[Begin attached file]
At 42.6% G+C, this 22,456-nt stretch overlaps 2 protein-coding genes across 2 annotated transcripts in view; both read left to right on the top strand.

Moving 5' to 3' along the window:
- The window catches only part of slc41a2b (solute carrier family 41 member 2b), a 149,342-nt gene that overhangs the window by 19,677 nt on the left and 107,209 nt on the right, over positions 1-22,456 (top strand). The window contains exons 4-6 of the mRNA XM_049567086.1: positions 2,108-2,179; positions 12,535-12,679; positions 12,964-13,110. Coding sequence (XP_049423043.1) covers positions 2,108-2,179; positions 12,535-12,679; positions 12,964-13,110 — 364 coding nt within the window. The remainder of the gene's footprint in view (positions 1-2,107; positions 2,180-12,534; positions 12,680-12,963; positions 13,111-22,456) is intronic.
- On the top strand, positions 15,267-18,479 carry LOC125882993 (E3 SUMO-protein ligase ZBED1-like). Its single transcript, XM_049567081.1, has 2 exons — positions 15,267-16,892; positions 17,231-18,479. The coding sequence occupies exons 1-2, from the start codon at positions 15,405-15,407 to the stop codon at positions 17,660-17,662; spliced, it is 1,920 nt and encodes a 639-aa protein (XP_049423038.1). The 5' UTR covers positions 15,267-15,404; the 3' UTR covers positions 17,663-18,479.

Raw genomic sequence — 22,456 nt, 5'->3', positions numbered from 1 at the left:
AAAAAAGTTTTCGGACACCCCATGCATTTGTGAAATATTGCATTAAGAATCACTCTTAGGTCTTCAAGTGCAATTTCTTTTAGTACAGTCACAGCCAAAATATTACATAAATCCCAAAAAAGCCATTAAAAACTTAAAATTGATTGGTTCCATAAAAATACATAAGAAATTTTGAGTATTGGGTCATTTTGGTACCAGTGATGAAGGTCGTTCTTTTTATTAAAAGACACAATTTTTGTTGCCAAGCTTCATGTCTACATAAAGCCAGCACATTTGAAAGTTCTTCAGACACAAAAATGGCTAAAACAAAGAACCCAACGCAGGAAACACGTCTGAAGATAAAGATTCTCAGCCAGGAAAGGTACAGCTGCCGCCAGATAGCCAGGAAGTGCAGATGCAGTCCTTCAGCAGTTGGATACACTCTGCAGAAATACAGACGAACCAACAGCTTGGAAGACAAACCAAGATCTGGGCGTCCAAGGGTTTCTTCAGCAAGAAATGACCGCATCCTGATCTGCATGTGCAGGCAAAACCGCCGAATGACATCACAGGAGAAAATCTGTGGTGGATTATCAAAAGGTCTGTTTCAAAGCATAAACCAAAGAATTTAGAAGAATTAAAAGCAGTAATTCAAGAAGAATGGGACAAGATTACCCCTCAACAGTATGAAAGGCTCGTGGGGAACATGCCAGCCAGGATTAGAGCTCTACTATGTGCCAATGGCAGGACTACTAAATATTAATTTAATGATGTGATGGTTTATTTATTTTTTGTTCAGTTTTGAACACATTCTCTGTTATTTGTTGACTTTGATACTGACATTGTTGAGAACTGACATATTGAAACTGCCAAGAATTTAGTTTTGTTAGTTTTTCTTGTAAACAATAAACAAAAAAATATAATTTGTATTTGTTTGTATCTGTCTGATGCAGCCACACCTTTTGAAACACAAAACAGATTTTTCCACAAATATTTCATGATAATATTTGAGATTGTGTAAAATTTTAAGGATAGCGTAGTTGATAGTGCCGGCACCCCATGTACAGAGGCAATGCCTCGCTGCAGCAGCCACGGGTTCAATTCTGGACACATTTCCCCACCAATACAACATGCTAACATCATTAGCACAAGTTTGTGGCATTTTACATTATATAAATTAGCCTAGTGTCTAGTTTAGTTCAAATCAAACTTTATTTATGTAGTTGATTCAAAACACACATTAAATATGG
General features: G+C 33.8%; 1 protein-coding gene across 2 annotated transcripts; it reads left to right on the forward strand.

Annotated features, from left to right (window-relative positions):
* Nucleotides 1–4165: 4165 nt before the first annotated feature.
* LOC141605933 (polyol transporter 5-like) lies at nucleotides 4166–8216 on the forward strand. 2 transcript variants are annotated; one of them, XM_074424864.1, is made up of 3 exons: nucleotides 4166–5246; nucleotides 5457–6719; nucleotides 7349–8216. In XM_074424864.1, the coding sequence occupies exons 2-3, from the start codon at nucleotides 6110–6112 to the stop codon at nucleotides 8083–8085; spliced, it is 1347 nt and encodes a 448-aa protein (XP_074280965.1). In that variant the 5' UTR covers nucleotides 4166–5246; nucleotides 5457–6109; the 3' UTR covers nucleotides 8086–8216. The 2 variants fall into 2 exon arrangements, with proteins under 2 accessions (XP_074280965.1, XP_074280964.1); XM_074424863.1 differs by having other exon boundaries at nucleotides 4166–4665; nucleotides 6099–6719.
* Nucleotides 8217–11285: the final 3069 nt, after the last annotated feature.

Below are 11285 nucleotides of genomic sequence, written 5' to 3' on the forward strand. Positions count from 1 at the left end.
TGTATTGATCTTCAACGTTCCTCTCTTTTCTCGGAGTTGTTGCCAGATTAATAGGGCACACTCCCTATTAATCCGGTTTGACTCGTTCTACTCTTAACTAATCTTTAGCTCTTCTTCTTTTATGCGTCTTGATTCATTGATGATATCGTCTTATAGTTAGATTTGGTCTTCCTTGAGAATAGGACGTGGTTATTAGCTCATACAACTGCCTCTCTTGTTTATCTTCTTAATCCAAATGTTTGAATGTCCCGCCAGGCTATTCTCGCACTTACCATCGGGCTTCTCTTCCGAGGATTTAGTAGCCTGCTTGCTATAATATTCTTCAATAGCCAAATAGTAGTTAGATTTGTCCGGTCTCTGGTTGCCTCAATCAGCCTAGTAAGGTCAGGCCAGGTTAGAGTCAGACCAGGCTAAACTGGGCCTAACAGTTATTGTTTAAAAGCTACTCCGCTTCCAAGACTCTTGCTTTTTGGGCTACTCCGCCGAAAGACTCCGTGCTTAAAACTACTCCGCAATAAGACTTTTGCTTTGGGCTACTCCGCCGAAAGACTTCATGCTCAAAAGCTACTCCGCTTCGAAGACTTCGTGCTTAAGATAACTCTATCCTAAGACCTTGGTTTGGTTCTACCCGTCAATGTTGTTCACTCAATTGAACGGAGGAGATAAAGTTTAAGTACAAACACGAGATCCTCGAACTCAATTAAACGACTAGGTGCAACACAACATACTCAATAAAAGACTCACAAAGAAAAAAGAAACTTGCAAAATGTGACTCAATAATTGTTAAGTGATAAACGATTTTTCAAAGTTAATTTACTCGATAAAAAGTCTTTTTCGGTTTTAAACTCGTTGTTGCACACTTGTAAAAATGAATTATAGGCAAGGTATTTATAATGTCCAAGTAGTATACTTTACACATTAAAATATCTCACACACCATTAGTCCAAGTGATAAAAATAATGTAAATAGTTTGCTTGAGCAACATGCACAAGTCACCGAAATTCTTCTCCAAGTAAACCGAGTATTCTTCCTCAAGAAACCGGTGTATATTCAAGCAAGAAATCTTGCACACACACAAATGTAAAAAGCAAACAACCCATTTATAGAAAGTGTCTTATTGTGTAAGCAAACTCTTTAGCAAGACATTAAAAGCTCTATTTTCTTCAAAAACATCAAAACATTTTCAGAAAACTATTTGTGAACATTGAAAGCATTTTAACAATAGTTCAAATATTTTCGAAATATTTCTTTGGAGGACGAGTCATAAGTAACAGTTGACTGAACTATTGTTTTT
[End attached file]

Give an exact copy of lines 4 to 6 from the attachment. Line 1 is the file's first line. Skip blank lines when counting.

- On the top strand, positions 15,267-18,479 carry LOC125882993 (E3 SUMO-protein ligase ZBED1-like). Its single transcript, XM_049567081.1, has 2 exons — positions 15,267-16,892; positions 17,231-18,479. The coding sequence occupies exons 1-2, from the start codon at positions 15,405-15,407 to the stop codon at positions 17,660-17,662; spliced, it is 1,920 nt and encodes a 639-aa protein (XP_049423038.1). The 5' UTR covers positions 15,267-15,404; the 3' UTR covers positions 17,663-18,479.

Raw genomic sequence — 22,456 nt, 5'->3', positions numbered from 1 at the left:
AAAAAAGTTTTCGGACACCCCATGCATTTGTGAAATATTGCATTAAGAATCACTCTTAGGTCTTCAAGTGCAATTTCTTTTAGTACAGTCACAGCCAAAATATTACATAAATCCCAAAAAAGCCATTAAAAACTTAAAATTGATTGGTTCCATAAAAATACATAAGAAATTTTGAGTATTGGGTCATTTTGGTACCAGTGATGAAGGTCGTTCTTTTTATTAAAAGACACAATTTTTGTTGCCAAGCTTCATGTCTACATAAAGCCAGCACATTTGAAAGTTCTTCAGACACAAAAATGGCTAAAACAAAGAACCCAACGCAGGAAACACGTCTGAAGATAAAGATTCTCAGCCAGGAAAGGTACAGCTGCCGCCAGATAGCCAGGAAGTGCAGATGCAGTCCTTCAGCAGTTGGATACACTCTGCAGAAATACAGACGAACCAACAGCTTGGAAGACAAACCAAGATCTGGGCGTCCAAGGGTTTCTTCAGCAAGAAATGACCGCATCCTGATCTGCATGTGCAGGCAAAACCGCCGAATGACATCACAGGAGAAAATCTGTGGTGGATTATCAAAAGGTCTGTTTCAAAGCATAAACCAAAGAATTTAGAAGAATTAAAAGCAGTAATTCAAGAAGAATGGGACAAGATTACCCCTCAACAGTATGAAAGGCTCGTGGGGAACATGCCAGCCAGGATTAGAGCTCTACTATGTGCCAATGGCAGGACTACTAAATATTAATTTAATGATGTGATGGTTTATTTATTTTTTGTTCAGTTTTGAACACATTCTCTGTTATTTGTTGACTTTGATACTGACATTGTTGAGAACTGACATATTGAAACTGCCAAGAATTTAGTTTTGTTAGTTTTTCTTGTAAACAATAAACAAAAAAATATAATTTGTATTTGTTTGTATCTGTCTGATGCAGCCACACCTTTTGAAACACAAAACAGATTTTTCCACAAATATTTCATGATAATATTTGAGATTGTGTAAAATTTTAAGGATAGCGTAGTTGATAGTGCCGGCACCCCATGTACAGAGGCAATGCCTCGCTGCAGCAGCCACGGGTTCAATTCTGGACACATTTCCCCACCAATACAACATGCTAACATCATTAGCACAAGTTTGTGGCATTTTACATTATATAAATTAGCCTAGTGTCTAGTTTAGTTCAAATCAAACTTTATTTATGTAGTTGATTCAAAACACACATTAAATATGG